Why Amy Smart Wants to Ban Plastic Bags


Originally posted on MotherNatureNetwork.com by EMA Young Hollywood Board Chair, Amy Smart.

This summer, single-use plastic bags were banned in the city of Los Angeles, making it the largest city to pass the ban in the country. I was front and center for the historic city council vote alongside Dan Jacobson, legislative director of Environment California, and Environmental Media Association President Debbie Levin. We were ecstatic. The three of us have been fighting to see the end of plastic bags for a long, long time.

My commitment to the environment began in high school. I grew up in Topanga and went to Palisades High School, a school that is surrounded by the Santa Monica Mountains and has an amazing view of the Pacific Ocean. Being around so much natural beauty inspired me to volunteer with Heal the Bay.

I loved Heal the Bay’s mission to keep the ocean clean and healthy and began speaking at schools, talking about how young people could get involved and help preserve our beautiful California coastline.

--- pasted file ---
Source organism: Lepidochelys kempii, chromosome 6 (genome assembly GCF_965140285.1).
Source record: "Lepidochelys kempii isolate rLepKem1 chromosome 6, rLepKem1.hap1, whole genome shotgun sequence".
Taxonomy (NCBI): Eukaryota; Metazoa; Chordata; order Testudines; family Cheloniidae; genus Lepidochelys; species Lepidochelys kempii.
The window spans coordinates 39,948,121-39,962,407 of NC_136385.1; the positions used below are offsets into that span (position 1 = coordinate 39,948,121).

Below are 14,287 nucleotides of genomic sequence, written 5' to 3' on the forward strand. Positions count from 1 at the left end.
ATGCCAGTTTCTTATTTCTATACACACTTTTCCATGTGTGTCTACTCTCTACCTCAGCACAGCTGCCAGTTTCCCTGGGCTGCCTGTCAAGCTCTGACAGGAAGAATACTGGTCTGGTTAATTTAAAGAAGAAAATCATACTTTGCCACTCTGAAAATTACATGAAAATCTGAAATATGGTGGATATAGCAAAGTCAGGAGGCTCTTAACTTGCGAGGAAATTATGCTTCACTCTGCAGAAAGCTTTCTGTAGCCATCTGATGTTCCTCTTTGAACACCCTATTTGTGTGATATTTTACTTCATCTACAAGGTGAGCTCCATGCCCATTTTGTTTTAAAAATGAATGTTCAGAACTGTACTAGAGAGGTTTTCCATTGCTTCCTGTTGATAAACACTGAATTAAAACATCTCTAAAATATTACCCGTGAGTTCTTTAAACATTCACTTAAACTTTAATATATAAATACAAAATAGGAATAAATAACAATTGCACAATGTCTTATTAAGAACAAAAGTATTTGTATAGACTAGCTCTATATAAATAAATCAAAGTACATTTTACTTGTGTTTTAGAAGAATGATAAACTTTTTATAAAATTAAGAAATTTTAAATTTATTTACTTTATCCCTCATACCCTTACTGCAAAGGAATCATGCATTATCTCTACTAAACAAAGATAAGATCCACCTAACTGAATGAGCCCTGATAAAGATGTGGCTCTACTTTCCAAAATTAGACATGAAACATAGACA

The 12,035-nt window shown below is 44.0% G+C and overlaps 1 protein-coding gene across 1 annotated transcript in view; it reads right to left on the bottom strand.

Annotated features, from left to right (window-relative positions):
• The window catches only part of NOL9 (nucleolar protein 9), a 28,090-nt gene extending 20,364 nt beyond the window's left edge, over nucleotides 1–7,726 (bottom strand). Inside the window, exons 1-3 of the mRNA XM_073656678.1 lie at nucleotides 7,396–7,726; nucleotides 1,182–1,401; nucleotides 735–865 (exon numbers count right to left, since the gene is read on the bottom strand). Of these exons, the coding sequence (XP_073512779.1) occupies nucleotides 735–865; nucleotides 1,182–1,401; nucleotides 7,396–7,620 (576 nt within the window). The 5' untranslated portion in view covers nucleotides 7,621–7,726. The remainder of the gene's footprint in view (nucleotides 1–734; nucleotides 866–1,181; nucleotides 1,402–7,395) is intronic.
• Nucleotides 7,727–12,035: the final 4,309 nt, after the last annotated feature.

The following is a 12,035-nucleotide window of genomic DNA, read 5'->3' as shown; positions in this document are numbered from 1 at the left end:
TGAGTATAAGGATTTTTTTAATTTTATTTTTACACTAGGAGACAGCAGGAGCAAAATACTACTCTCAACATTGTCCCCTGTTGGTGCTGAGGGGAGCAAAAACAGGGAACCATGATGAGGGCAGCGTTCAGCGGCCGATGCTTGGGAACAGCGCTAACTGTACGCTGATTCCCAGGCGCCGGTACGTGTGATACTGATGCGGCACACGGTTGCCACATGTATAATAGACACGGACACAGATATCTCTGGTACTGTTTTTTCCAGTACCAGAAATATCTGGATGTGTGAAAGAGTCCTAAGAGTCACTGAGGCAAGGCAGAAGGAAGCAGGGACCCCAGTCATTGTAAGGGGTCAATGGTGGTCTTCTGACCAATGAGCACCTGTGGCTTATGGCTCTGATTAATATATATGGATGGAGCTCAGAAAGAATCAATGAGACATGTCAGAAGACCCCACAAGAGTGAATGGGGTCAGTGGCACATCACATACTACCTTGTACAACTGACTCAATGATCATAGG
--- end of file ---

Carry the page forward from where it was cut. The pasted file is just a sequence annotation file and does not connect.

Around that same time, my acting career began to take off. I was asked to do a PSA about ocean pollution for the Environmental Media Association. I played a mermaid in the video and got to wear the same tail that Daryl Hannah wore in “Splash.” We currently both serve as EMA Board Members together.

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Hawaii Becomes the First US State to Ban Plastic Bags

Hawaii recently became the first state to ban single-use plastic bags throughout the entire state. The new law will ban all non-recyclable paper and non-biodegradable plastic bags effective July 1, 2015. 2015 seems like a long time away, but it’s a step towards progress.

“This is really getting people to change their behaviors and that’s one of the most difficult things to do frequently and we hope people are going to understand that,” says Honolulu Mayor Peter Carlisle who signed the ban last week.

According to EcoWatch, the ban was not done by the state legislature, but instead by all four County Councils—a great example of local activists and decision makers addressing the serious issue of plastic pollution.

We applaud Hawaii for being the first state to ban plastic bags and hope that their actions will set the stage for other states to follow.